Two Neighbors and a Treaty: India and Pakistan

May 28, 2018 India , Opinion , OPINION/NEWS , Pakistan

Reuters photo



Saliha Khalid



Pakistan objected to the Baglihar Hydropower Project on the Chenab River in Doda District, Jammu Kashmir, as it violates the Indus Water Treaty (IWT). The World Bank has appointed an expert to resolve the issue. This idea was put forward in 1992, approved in 1996 and the work started in 1999. The project will have a capacity of 450MW in phase 1 and 900 MW in phase 2. Its cost is about RS 4000 crore. About 2500 crore has already been spent on it. The project was targeted to be completed in 2007.


Pakistan objected to several features of the project because they violate several rights and obligations of Pakistan and India laid down by the Indus Water Treaty regarding the use of waters of the Indus system of rivers. The Indus Water Treaty was signed in 1960 at Karachi in which M Ayub Khan from Pakistan, Jawaharlal Nehru from India and W.A.B. Illif from the World Bank participated. The Treaty worked well until 1980 but after that objections were raised over several projects. Pakistan not only opposed BHP but also the Wullar Barrage/Tulbul navigation project on the Jehlum and some others. These issues are still unsettled.


Pakistan objected over 6 features of the project that are: free board, spillway (gated or ungated), firm power, pondage, level of intake, inspection during plugging of low level intake, and whether the structure is meant to be a low weir or a dam. Pakistan says that India should stop all this work until the issue is resolved. India has refused by saying that there is no provision in the Treaty for the stoppage of this work in waiting until the solution is useless, if we see the history. The IWT has given India the right over the three rivers of Sutlej, Beas and Ravi leaving the control of the other three to Pakistan.


Pakistan’s view is that this project will affect the flow of water in its territory. Pakistan says that India planned the Dam and started construction without the permission of Pakistan as mandated by the Treaty. It will adversely affect the irrigation in Pakistan. Pakistan argues that 450 MW electricity can be created with the gates open. Pakistan fears that its construction can cause floods or drought downstream. Some data was shared in 2003 in the pretty late stage of construction and Pakistani engineers believe that it should be properly named as a dam and that a dam is not allowed as per the Treaty. Pakistan tried every channel provided by the Treaty but India did not change its stance and refused to meet Pakistan’s legitimate concerns.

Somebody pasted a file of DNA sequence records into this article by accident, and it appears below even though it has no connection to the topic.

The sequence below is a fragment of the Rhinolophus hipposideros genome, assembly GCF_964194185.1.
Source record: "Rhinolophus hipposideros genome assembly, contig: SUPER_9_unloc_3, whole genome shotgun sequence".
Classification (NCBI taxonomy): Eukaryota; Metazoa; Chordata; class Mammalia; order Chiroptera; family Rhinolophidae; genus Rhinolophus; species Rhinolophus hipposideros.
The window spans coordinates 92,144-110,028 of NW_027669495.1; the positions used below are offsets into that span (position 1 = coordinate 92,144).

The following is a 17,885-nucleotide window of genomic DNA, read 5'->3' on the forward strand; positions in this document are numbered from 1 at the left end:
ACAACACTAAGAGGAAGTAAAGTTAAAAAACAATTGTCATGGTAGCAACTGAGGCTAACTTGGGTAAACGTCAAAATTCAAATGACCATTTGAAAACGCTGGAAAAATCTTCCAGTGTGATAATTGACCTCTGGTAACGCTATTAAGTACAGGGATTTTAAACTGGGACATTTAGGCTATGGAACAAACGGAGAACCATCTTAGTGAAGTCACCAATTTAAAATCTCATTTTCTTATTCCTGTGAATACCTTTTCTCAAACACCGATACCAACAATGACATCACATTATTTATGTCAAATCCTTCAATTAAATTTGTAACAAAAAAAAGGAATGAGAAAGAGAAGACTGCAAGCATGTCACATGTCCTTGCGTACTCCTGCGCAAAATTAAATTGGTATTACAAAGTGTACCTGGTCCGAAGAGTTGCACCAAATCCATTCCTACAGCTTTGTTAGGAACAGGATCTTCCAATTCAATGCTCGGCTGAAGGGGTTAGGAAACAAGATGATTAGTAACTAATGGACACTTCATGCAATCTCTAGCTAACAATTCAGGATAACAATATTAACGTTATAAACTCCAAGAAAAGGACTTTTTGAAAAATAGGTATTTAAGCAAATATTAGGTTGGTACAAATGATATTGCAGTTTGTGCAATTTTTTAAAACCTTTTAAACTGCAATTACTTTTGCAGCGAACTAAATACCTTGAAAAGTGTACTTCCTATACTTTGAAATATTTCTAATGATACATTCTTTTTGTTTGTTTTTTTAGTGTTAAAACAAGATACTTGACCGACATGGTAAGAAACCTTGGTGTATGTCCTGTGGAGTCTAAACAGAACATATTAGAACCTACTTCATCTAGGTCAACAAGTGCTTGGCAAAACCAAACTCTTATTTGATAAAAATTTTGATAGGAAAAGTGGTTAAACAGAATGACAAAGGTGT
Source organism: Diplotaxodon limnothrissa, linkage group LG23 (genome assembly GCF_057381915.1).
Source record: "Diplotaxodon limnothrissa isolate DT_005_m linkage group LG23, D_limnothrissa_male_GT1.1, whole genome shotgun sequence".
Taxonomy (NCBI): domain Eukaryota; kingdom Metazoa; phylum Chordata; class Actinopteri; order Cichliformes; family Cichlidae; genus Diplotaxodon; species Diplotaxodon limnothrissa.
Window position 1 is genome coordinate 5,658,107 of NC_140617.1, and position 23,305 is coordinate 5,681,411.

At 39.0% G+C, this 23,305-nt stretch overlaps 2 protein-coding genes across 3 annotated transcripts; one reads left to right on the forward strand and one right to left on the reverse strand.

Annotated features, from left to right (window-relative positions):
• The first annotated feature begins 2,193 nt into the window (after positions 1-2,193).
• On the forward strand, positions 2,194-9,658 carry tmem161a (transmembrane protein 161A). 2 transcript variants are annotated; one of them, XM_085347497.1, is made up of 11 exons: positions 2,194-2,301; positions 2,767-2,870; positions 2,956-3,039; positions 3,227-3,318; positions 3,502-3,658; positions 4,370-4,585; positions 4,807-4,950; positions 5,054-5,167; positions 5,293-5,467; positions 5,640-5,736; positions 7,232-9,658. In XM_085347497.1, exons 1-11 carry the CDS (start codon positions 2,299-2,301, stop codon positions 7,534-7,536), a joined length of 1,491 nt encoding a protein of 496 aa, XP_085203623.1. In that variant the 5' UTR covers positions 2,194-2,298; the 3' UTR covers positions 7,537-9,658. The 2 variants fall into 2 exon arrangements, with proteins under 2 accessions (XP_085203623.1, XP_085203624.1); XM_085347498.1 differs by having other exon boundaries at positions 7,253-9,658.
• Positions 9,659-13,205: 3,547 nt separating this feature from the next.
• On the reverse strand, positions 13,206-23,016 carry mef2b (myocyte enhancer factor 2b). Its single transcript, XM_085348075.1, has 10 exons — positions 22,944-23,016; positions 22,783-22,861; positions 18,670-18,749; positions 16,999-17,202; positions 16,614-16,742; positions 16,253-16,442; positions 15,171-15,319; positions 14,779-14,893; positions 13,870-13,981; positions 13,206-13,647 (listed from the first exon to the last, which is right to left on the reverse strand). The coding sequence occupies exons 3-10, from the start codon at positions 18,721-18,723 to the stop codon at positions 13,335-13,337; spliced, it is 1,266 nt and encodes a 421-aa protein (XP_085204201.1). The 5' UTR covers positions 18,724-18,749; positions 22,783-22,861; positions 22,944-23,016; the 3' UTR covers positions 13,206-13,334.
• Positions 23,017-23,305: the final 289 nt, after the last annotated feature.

With insufficient storage capacity, inadequate rainfall and water shortage in Pakistan reached critical proportions and was a major source of inter-provincial disharmony. India claims BHP is a legal scheme and involves no water storage. It denies all the allegations. India says that reduction in the height of the dam will impact the power generation capacity of the project and make this project worthless. India also argues that the statistics provided by Pakistan are inaccurate. India claims that the information was sent to the Pakistan Commissioner in 1992 as required by the IWT. The matter has been discussed in the meetings of PIC held in 1999, 2000 and 2001. India feels that Pakistan is taking a rigid stand despite being informed about the changes in the design.


To Kashmiris the BHP is a project for and by Kashmir, a state in need of power. They believe Pakistan wants to deny J&K’s right to use its own rivers. J&K has never been happy with the IWT. On March 2, 2003, the J&K Assembly passed a resolution asking the central government to review the IWT. J&K finance minister Muzzaffar Hussain Baig, pointed out that the farmers in the state have requested the government to take a strong stand against it. The state has been facing a severe water scarcity as a result of a six year dry spell.


The issue gained momentum at a time when India and Pakistan tried to build a mutual understanding and trust. Both countries have made statements offering full cooperation to the NE and have agreed to abide by his decision. The NE has to answer specific questions posed to him, about whether certain features conform to the conditions laid down in the IWT. He is not expected to make a judgment or propose alternatives, except on request. Diplomats fear that these developments might cast a shadow on the composite dialogue process even though it will not lead to the collapse of the dialogue process.





Saliha Khalid

Saliha Khalid is pursuing her Masters degree in Defense and Diplomatic Studies from Fatima Jinnah Women University, Rawalpindi

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